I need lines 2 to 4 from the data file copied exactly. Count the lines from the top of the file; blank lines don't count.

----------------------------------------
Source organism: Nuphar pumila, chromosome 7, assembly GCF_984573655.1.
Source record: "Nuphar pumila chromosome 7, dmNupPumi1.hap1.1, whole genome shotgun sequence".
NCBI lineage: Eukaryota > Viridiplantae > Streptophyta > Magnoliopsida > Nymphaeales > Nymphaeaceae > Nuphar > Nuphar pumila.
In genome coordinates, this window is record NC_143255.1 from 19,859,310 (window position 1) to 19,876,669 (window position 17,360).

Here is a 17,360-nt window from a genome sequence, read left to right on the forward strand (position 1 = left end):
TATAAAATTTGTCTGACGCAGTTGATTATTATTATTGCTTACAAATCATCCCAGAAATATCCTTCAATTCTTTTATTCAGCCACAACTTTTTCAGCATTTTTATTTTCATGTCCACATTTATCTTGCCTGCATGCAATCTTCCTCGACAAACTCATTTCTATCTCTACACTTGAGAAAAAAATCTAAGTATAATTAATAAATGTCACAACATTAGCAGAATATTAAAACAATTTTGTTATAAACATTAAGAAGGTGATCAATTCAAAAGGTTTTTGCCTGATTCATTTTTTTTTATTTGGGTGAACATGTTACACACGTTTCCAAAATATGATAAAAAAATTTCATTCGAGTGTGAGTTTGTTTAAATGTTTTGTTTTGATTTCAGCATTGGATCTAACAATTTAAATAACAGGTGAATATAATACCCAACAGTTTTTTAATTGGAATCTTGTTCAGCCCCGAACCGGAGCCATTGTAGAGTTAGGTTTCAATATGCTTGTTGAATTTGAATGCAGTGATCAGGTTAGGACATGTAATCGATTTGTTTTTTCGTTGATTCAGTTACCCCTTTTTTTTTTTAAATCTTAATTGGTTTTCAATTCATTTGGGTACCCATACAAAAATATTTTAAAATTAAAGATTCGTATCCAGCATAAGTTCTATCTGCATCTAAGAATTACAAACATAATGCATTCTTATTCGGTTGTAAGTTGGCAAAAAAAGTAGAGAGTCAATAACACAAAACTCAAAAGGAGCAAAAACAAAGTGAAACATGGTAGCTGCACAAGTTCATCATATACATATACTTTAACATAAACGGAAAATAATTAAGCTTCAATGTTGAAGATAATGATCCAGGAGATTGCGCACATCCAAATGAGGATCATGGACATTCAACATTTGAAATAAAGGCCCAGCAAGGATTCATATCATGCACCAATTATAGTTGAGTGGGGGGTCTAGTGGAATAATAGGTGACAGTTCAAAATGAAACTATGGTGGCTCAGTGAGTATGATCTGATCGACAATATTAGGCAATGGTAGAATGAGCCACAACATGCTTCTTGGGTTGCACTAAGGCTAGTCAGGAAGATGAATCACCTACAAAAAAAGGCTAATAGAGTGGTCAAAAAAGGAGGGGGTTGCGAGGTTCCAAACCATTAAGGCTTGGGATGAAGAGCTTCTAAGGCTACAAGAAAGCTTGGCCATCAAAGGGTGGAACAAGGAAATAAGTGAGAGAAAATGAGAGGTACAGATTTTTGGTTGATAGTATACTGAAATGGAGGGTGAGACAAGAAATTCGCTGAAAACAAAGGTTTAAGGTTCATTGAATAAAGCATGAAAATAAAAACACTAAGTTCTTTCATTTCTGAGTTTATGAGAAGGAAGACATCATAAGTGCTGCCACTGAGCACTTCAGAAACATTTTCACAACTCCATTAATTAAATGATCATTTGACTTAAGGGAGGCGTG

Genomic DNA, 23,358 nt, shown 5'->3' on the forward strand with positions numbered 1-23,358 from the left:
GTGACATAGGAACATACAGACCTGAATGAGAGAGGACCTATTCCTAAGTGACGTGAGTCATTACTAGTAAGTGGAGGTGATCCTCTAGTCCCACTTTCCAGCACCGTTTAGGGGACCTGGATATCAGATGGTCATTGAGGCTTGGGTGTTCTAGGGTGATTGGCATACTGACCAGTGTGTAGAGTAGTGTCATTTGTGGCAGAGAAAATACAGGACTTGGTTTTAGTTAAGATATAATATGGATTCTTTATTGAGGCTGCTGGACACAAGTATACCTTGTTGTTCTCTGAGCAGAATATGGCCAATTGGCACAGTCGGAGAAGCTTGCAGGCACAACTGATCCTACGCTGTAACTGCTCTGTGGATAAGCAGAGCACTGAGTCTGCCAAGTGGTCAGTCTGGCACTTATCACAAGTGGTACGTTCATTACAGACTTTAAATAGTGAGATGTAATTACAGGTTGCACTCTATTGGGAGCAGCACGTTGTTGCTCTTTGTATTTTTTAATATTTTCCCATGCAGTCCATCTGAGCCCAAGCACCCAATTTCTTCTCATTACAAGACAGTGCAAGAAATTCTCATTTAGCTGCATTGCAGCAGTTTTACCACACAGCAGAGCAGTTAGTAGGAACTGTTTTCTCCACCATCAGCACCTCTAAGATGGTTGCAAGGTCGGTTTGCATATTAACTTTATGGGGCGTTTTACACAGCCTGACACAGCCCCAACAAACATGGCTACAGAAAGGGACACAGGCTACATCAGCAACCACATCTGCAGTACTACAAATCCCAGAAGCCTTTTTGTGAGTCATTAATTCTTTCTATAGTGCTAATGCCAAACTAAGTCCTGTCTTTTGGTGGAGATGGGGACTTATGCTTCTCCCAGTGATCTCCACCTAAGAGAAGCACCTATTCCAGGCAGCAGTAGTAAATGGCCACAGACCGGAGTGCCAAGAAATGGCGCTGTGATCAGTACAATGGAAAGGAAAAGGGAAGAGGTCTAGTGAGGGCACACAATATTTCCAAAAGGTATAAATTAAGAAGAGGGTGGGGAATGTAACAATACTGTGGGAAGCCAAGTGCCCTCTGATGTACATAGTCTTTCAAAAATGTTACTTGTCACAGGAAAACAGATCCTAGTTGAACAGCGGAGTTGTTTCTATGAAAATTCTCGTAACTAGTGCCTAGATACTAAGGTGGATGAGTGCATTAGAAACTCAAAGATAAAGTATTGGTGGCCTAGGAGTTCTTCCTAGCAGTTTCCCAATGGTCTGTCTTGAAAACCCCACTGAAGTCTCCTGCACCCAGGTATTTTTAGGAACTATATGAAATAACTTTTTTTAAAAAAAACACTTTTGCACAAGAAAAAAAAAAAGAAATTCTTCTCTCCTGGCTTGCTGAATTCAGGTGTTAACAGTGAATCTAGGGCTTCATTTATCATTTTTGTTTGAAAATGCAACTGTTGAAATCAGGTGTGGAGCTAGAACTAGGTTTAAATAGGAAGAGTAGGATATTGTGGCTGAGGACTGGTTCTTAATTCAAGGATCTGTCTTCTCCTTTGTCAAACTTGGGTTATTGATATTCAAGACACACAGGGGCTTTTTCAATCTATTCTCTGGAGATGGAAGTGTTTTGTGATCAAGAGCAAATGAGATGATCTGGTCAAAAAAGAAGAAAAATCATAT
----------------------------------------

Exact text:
Source record: "Nuphar pumila chromosome 7, dmNupPumi1.hap1.1, whole genome shotgun sequence".
NCBI lineage: Eukaryota > Viridiplantae > Streptophyta > Magnoliopsida > Nymphaeales > Nymphaeaceae > Nuphar > Nuphar pumila.
In genome coordinates, this window is record NC_143255.1 from 19,859,310 (window position 1) to 19,876,669 (window position 17,360).